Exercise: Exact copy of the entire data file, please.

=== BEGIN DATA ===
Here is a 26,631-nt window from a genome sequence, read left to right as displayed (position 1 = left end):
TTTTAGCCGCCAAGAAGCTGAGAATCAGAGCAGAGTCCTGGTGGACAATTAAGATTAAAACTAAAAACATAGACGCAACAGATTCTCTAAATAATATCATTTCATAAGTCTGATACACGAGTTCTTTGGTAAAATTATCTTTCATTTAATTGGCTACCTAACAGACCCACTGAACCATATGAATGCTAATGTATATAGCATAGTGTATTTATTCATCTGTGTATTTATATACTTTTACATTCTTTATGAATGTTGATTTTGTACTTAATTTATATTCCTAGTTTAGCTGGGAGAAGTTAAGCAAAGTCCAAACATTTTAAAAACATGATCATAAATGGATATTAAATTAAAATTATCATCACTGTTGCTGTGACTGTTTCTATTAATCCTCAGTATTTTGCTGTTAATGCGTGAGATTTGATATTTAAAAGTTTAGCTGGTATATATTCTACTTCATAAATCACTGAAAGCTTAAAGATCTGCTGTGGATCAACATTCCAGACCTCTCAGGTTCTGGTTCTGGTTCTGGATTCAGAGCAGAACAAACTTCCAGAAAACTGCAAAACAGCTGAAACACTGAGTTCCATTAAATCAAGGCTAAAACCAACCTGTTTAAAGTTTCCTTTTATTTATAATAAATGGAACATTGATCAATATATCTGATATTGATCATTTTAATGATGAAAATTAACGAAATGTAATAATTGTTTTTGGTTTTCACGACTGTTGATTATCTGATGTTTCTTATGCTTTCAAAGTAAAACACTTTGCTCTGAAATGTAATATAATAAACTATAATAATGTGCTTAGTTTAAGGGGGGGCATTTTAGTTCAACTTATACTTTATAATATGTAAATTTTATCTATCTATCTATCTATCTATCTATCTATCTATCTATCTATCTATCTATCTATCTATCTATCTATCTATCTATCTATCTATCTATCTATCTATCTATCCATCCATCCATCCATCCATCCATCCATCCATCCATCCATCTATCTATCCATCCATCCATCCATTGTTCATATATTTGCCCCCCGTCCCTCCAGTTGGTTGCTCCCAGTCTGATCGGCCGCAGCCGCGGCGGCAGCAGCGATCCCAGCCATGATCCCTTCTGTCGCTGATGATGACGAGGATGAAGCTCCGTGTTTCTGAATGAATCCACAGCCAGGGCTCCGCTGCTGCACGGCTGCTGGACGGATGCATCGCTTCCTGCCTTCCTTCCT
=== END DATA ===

Here is a 26,631-nt window from a genome sequence, read left to right as displayed (position 1 = left end):
TTTTAGCCGCCAAGAAGCTGAGAATCAGAGCAGAGTCCTGGTGGACAATTAAGATTAAAACTAAAAACATAGACGCAACAGATTCTCTAAATAATATCATTTCATAAGTCTGATACACGAGTTCTTTGGTAAAATTATCTTTCATTTAATTGGCTACCTAACAGACCCACTGAACCATATGAATGCTAATGTATATAGCATAGTGTATTTATTCATCTGTGTATTTATATACTTTTACATTCTTTATGAATGTTGATTTTGTACTTAATTTATATTCCTAGTTTAGCTGGGAGAAGTTAAGCAAAGTCCAAACATTTTAAAAACATGATCATAAATGGATATTAAATTAAAATTATCATCACTGTTGCTGTGACTGTTTCTATTAATCCTCAGTATTTTGCTGTTAATGCGTGAGATTTGATATTTAAAAGTTTAGCTGGTATATATTCTACTTCATAAATCACTGAAAGCTTAAAGATCTGCTGTGGATCAACATTCCAGACCTCTCAGGTTCTGGTTCTGGTTCTGGATTCAGAGCAGAACAAACTTCCAGAAAACTGCAAAACAGCTGAAACACTGAGTTCCATTAAATCAAGGCTAAAACCAACCTGTTTAAAGTTTCCTTTTATTTATAATAAATGGAACATTGATCAATATATCTGATATTGATCATTTTAATGATGAAAATTAACGAAATGTAATAATTGTTTTTGGTTTTCACGACTGTTGATTATCTGATGTTTCTTATGCTTTCAAAGTAAAACACTTTGCTCTGAAATGTAATATAATAAACTATAATAATGTGCTTAGTTTAAGGGGGGGCATTTTAGTTCAACTTATACTTTATAATATGTAAATTTTATCTATCTATCTATCTATCTATCTATCTATCTATCTATCTATCTATCTATCTATCTATCTATCTATCTATCTATCTATCTATCTATCTATCTATCTATCCATCCATCCATCCATCCATCCATCCATCCATCCATCCATCTATCTATCCATCCATCCATCCATTGTTCATATATTTGCCCCCCGTCCCTCCAGTTGGTTGCTCCCAGTCTGATCGGCCGCAGCCGCGGCGGCAGCAGCGATCCCAGCCATGATCCCTTCTGTCGCTGATGATGACGAGGATGAAGCTCCGTGTTTCTGAATGAATCCACAGCCAGGGCTCCGCTGCTGCACGGCTGCTGGACGGATGCATCGCTTCCTGCCTTCCTTCCT